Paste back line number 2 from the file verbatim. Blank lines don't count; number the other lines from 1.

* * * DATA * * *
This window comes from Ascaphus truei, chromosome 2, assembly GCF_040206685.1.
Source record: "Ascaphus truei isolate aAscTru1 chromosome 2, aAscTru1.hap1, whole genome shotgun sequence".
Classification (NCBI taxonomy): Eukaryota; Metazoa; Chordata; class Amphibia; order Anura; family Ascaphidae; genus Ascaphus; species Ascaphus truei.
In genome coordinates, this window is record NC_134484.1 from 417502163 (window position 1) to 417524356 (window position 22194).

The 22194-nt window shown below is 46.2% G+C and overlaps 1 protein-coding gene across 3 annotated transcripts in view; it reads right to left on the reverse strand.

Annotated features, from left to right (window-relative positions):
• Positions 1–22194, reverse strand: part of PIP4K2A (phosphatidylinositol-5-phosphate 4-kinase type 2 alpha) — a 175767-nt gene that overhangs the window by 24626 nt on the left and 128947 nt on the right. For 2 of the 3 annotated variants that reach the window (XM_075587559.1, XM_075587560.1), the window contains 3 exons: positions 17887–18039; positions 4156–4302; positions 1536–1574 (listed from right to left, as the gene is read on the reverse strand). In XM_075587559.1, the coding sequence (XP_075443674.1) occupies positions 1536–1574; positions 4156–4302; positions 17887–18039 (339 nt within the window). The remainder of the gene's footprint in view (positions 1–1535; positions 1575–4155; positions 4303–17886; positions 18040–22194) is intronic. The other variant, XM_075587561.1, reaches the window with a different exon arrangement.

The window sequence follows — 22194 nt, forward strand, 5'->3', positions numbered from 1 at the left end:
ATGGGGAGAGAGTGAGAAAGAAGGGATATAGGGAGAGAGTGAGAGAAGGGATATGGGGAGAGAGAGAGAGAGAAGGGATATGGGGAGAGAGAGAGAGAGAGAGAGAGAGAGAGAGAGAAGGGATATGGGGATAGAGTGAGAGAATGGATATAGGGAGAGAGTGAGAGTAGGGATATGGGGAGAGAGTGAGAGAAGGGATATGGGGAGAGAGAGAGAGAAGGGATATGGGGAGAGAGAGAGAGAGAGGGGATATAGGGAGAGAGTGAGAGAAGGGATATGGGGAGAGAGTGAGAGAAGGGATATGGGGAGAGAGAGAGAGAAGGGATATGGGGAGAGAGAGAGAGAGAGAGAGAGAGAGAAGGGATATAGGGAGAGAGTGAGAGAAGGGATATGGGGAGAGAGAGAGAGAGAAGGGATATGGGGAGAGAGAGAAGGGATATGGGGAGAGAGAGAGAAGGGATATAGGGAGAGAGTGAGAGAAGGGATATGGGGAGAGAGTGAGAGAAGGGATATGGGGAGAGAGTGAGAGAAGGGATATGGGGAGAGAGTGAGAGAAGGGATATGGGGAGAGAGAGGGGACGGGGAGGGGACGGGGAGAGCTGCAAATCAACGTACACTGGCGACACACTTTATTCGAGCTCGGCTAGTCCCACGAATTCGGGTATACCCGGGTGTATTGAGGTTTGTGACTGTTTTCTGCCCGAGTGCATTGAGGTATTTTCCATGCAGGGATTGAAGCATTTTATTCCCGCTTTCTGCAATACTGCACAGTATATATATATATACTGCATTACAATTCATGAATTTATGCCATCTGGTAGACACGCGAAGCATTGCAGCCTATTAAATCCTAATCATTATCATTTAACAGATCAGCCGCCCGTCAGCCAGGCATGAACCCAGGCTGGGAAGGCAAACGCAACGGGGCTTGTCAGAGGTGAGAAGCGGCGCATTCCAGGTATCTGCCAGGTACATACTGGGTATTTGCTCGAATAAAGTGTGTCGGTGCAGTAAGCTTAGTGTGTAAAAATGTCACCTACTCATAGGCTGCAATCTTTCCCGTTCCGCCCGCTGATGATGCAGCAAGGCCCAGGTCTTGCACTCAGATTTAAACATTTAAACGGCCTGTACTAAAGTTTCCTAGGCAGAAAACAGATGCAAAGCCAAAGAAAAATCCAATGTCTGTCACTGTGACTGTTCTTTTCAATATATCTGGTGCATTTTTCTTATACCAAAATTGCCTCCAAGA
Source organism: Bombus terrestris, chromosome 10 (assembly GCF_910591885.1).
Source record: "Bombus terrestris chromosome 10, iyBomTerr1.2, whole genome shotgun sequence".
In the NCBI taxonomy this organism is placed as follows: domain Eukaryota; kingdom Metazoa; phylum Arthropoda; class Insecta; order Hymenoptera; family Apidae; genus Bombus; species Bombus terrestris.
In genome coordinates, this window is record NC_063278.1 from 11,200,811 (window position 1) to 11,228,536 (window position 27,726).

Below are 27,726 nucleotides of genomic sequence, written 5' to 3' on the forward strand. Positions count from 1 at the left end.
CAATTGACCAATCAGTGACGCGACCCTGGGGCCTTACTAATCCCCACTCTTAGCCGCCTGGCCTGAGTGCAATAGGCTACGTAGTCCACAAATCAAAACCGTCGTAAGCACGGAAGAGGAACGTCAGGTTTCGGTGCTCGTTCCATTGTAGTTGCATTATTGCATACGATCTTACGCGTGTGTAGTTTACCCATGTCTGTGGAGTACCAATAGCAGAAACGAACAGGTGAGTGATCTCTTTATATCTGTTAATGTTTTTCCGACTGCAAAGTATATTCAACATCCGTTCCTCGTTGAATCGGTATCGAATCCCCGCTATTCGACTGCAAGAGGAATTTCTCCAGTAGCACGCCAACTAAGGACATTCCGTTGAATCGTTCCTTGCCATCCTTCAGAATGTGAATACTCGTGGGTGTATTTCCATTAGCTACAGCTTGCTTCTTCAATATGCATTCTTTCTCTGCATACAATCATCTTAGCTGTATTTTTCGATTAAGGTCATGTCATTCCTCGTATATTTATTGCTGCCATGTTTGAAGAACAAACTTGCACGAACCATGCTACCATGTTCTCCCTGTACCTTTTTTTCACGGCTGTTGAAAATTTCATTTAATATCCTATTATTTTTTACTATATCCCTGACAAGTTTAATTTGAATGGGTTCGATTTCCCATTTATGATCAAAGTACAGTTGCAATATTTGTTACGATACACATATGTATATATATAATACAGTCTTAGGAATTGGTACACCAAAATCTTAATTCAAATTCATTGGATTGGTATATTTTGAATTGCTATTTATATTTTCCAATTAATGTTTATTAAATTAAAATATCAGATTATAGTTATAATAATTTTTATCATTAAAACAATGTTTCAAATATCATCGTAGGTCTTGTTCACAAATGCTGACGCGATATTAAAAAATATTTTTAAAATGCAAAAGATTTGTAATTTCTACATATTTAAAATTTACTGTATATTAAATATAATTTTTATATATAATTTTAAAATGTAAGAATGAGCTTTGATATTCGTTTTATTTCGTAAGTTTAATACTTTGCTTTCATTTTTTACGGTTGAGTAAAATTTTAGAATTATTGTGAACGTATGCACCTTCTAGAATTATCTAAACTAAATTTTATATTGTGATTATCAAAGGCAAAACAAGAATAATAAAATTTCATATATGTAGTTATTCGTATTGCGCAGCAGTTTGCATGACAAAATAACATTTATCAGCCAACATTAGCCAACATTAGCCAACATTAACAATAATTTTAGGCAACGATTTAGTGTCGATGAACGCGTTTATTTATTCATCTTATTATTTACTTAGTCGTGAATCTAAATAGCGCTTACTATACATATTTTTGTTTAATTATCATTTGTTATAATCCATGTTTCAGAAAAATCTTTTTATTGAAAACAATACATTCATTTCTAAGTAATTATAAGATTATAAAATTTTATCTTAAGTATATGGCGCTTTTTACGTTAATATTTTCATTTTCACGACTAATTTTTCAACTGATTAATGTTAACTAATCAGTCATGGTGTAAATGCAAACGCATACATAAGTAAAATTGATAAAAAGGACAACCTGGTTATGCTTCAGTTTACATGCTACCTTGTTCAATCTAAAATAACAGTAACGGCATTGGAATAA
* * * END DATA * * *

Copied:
Source record: "Ascaphus truei isolate aAscTru1 chromosome 2, aAscTru1.hap1, whole genome shotgun sequence".